While the stadium and its arches have since been torn down and replaced with the new Busch Stadium that will host the 80th Major League Baseball All-Star Game on Tuesday, July 14, the history of the city of St. Louis and its place in not only baseball history but world history remains strong.
The Arch, which was finished in 1965 and opened to the public in '67, remains the tallest monument in the United States at 630 feet high.
Almost as identifiable to St. Louis is the city's relationship with Anheuser-Busch, whose world headquarters and first brewery were located just south of downtown before they were sold last year. The company's North American headquarters remain in St. Louis, as does the brewery, which first opened as the Bavarian Brewery in 1852.
The Cardinals were owned by the Busch family from 1953-96. The world famous Budweiser Clydesdales continue to make appearances at Busch Stadium, taking laps around the warning track on Opening Day and for playoff appearances.
St. Louis is also known for the creation of toasted ravioli, a small appetizer of meat or cheese wrapped in square ravioli, breaded and deep fried and served with marinara sauce. Still absent from most other cities in the country, toasted ravioli is on the menu in almost all St. Louis restaurants, including those on "The Hill," an area of Italian restaurants that was the home to Italian immigrants in the early 1900's, including baseball legends Yogi Berra and Joe Garagiola.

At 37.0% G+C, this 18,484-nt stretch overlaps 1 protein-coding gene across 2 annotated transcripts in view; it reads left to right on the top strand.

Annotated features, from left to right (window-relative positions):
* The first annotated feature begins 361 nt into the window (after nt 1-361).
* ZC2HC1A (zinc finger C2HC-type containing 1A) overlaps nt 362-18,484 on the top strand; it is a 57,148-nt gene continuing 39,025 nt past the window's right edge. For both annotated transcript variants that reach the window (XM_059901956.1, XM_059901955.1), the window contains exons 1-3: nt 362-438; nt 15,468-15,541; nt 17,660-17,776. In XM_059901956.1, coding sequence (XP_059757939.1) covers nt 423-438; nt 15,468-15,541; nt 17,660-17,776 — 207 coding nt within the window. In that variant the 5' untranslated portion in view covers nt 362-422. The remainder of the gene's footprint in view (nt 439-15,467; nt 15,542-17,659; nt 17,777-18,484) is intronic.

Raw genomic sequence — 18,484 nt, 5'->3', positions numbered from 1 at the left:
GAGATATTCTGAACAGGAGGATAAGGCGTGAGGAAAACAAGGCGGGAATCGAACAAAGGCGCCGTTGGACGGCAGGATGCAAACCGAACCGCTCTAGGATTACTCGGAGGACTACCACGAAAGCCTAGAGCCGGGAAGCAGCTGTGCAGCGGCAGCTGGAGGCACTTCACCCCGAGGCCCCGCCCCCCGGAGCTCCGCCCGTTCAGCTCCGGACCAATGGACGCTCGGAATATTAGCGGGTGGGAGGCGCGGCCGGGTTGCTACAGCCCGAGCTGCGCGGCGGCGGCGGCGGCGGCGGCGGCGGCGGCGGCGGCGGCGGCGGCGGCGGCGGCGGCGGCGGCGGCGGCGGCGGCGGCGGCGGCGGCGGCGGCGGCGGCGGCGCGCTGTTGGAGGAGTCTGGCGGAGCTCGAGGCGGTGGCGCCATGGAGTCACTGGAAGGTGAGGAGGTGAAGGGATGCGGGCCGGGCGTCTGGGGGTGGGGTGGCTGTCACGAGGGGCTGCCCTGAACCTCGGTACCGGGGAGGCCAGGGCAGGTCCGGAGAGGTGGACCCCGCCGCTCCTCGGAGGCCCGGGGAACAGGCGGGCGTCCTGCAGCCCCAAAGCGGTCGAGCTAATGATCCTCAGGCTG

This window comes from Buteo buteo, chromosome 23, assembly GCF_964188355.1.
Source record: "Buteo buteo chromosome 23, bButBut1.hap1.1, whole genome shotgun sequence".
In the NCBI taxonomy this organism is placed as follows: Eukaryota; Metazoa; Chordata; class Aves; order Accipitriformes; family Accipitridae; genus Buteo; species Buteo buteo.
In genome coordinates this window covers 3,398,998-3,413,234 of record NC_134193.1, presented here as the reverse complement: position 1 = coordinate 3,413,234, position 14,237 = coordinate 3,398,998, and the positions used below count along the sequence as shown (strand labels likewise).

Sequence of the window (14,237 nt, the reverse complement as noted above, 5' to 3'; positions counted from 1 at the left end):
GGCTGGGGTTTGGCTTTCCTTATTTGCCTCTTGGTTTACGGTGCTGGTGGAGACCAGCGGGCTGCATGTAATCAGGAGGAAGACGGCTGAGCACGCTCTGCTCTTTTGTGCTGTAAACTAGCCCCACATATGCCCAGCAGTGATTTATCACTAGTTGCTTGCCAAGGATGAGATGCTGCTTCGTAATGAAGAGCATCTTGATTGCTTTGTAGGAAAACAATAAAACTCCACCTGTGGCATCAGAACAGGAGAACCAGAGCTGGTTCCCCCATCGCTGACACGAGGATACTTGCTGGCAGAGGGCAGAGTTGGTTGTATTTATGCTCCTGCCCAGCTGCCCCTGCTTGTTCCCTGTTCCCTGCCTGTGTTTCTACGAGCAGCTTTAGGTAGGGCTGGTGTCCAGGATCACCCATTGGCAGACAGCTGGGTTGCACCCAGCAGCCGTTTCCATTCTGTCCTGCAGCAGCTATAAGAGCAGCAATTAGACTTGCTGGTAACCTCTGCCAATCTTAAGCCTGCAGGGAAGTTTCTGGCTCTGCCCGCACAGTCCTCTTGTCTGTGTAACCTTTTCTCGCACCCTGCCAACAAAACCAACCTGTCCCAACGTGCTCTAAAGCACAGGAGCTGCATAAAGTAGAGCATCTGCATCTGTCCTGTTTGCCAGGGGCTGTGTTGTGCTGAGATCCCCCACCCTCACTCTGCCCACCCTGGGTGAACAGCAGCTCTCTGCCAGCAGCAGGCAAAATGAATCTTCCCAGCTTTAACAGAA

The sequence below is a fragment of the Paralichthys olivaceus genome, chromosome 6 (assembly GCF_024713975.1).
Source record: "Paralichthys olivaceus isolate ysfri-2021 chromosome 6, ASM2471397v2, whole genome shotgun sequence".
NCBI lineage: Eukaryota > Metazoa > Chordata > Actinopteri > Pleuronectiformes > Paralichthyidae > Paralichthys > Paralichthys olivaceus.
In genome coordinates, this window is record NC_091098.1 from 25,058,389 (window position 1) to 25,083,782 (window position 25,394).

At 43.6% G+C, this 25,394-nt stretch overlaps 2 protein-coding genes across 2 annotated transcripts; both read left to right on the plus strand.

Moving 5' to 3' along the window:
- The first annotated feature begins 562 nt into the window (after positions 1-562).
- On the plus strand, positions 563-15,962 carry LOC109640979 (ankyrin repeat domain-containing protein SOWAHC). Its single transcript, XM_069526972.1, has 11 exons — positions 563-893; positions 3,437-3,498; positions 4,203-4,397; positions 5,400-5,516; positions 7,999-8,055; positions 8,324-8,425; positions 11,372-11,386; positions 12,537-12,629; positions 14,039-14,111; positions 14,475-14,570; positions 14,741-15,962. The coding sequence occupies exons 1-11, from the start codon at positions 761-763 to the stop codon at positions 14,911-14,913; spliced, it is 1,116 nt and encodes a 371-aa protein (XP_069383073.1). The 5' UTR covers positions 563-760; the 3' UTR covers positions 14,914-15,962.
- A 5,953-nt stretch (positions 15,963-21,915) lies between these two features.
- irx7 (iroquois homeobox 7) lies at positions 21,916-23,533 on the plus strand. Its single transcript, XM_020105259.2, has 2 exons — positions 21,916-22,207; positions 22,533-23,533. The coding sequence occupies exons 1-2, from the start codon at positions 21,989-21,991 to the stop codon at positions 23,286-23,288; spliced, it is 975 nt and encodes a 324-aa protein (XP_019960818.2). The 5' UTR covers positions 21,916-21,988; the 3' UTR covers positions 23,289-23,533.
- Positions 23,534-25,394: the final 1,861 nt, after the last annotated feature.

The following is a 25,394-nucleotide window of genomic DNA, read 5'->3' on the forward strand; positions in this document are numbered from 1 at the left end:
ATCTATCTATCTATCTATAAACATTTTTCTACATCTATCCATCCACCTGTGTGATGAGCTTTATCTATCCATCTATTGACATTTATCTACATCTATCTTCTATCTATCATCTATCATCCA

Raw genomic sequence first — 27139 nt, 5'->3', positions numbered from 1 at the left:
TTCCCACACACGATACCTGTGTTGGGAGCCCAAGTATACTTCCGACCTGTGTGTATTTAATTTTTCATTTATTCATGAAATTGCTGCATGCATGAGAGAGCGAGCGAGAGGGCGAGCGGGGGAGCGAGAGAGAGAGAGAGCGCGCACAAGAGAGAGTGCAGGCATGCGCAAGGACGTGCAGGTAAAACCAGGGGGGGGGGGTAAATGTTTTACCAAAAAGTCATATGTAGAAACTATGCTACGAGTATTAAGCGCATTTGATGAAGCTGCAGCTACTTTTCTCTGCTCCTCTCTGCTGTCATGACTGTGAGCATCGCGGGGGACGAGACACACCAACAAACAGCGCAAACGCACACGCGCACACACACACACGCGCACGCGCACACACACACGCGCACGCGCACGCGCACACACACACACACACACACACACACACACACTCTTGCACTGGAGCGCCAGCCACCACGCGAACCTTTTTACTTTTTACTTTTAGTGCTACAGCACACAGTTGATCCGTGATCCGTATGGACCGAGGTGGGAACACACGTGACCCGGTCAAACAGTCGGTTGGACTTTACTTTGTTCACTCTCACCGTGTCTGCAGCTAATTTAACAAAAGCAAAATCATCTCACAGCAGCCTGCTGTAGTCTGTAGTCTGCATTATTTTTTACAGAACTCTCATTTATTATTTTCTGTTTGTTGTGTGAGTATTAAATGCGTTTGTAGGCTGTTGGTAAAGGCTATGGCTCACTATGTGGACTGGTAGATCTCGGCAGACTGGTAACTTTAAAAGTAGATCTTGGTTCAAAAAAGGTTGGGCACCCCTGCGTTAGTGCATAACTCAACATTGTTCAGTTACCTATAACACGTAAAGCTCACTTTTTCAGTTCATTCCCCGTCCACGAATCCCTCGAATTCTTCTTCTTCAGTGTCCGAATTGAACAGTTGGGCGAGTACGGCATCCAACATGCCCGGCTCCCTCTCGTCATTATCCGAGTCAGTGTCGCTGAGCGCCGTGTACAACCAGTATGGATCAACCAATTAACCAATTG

The city of St. Louis, like several other cities, also claims to have the world's first skyscraper. The 10-story Wainwright Building, which was built by 1892, still stands at Chestnut and Seventh Streets downtown, and it is used as a government office building by the state of Missouri.
The history of St. Louis and its importance within the world dates back to at least 1904, when the city hosted the World's Fair in Forest Park to celebrate the Centennial of the Louisiana Purchase. It was at the fair that several foods, including hamburgers, hot dogs, peanut butter, iced tea, cotton candy and the waffle-style ice cream cone, were said to be invented. Many believe, however, that the foods were not invented, but rather introduced to the world and popularized at the fair as the soft drink Dr. Pepper was.
Several buildings from the fair remain fully functional today, including the art and history museums in Forest Park. The fair also inspired the famous song, "Meet Me in St. Louis," as witnessed in the 1944 movie, "Meet Me in St. Louis," starring Judy Garland.
The St. Louis area was also the starting point for the famous Louis and Clark Expedition of 1804, when Meriwether Lewis and William Clark were sent by President Thomas Jefferson to explore the newly purchased Louisiana Territory.